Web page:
Trucking news and briefs for Monday, May 23, 2022:
ATA, OOIDA ask for extension for speed limiter comments
Two major trucking organizations are asking for more time to respond to a proposal to require speed limiters on all heavy-duty trucks.
In a May 11 letter posted to the Federal Register, the American Trucking Associations asks the Federal Motor Carrier Safety Administration for an additional 30 days to comment on the notice. ATA said its Safety Policy Committee “will be meeting mid-May to discuss this notice and solicit feedback. Extending the comment period an additional 30 days will allow ATA to incorporate this feedback into public comments."
On May 13, the Owner-Operator Independent Drivers Association asked FMCSA for a 60-day extension. OOIDA said a similar joint proposal from FMCSA and the National Highway Traffic Safety Administration in 2016 had a 90-day comment period and said it believes the current notice “merits the same attention and deserves an equal 90-day public comment period.”
“This is one of the most overreaching proposed rulemakings in decades as it relates to the safety of the traveling public, roadway efficiency, and the livelihoods of our nation’s professional truck drivers,” OOIDA said. “Our members are on the road and away from home up to 250 days or more each year. Considering what is at stake, as well as the amount of time and resources it will take to develop meaningful feedback, we believe FMCSA should grant a 60-day extension to file comments.”
Unless changed, the deadline to make comments on the notice is June 3. The proposal has drawn some 11,500 comments since being posted May 4.
Foodservice giant Sysco looks to add 800 battery-electric trucks to fleet
Sysco Corporation and Daimler Trucks North America (DTNA) jointly announced last week a Letter of Intent (LOI) to deploy up to nearly 800 battery-electric Freightliner eCascadia Class 8 tractors serving Sysco customers by 2026. The first eCascadia delivery is expected to arrive at Sysco’s Riverside, California, site later this year.
"Sysco is committed to making meaningful investments to support achievement of our climate goals, including those that encourage the development of electric tractors and trailers. We are eager to partner with a like-minded industry leader like Daimler Trucks North America to deploy battery-electric trucks nationwide,” said Marie Robinson, Sysco’s EVP, Chief Supply Chain Officer. “This investment shows our commitment to sustainability and growing responsibly and will ultimately help us meet our goal of reducing our direct carbon emissions by 27.5 percent by 2030.”
Sysco aims to power more of its tractor fleet with alternative fuels, and the deployment of Freightliner eCascadias along with refrigerated trailers will play a significant role in achieving its science-based climate goal to electrify 35% of its U.S. fleet by 2030, the company said.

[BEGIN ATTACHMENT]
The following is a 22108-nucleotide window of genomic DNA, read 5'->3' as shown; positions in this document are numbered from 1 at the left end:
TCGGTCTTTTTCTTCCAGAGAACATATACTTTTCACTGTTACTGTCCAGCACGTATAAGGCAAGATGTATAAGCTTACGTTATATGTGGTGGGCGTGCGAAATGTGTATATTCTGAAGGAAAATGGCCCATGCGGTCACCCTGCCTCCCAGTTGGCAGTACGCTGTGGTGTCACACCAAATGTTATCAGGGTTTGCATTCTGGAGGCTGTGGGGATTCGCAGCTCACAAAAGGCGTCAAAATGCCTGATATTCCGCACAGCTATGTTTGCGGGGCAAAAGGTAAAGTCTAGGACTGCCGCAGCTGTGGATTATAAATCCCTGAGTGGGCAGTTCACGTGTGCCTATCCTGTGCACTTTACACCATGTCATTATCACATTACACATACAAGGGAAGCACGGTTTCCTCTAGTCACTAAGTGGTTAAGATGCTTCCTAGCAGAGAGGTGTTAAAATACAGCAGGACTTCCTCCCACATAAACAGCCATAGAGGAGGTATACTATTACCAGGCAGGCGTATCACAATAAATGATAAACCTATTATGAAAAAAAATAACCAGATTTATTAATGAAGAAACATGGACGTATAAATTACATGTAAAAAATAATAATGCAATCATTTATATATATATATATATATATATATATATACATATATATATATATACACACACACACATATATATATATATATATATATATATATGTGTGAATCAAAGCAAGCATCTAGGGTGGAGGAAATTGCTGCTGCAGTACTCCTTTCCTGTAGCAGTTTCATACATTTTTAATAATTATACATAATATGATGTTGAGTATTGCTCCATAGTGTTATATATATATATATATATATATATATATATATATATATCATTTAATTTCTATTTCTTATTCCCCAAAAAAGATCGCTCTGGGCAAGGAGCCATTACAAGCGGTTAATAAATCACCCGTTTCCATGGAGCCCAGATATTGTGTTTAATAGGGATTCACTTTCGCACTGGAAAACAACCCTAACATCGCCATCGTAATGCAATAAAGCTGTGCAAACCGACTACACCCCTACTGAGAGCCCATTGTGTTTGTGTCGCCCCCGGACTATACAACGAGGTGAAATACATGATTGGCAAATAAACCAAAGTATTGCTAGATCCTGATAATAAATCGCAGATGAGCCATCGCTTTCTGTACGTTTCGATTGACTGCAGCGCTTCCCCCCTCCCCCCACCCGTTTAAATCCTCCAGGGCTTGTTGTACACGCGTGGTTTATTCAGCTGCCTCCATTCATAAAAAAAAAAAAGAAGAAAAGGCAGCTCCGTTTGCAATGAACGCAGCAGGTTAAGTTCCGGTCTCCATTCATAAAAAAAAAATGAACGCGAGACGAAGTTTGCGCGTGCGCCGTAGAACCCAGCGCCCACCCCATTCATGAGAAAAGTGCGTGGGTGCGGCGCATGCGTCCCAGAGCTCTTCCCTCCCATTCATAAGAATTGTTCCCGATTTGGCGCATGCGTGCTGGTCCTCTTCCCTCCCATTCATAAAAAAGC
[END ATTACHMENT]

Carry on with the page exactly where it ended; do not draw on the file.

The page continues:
Sysco Riverside is continuing to build its charging infrastructure to support additional battery-electric truck deployments, including additional solar capacity.
Pitt Ohio deploys electric Class 7 box trucks
The 26-foot battery-electric box trucks will be operated out of Pitt Ohio’s Cleveland terminal as part of its LTL freight shipping business. The charger is part of the company’s overall electrical system, which includes their patented renewable energy microgrid that is powered by on-site solar and wind.
“The company applies green fleet management practices, which start with maintaining and operating a modern fleet. We’re excited to see how these two zero-tailpipe emission Volvo VNR Electric trucks add to our story,” said Chuck Hammel III, president of Pitt Ohio. "As our business grows, so do our miles driven by Pitt Ohio trucks. Our increased use of renewable energy and sustainable transportation solutions is more critical than ever as we strive to reduce our carbon output.”
The Volvo VNR Electric box trucks are designed for local and regional delivery routes and feature a four battery 264-kWh capacity with a 150-mile range. The zero-tailpipe emission trucks will be used on a variety of pickup and delivery routes for customers in the greater Cleveland area.
The company is actively trying to reduce its carbon footprint on the road and at its facilities, including a patented renewable energy microgrid that is powered by eight wind turbines and 1,500 solar panels on site, generating up to 68 megawatts (MW) of annual energy. In addition, Pitt Ohio has added a small solar strip to the roof of the Volvo VNR Electric box truck to provide renewable power to the liftgate.
The trucks will be supported and maintained by TransEdge Truck Center in Pittsburgh, Pennsylvania, which is finalizing the training and infrastructure development needed to become a Volvo Trucks Certified Electric Vehicle (EV) Dealership.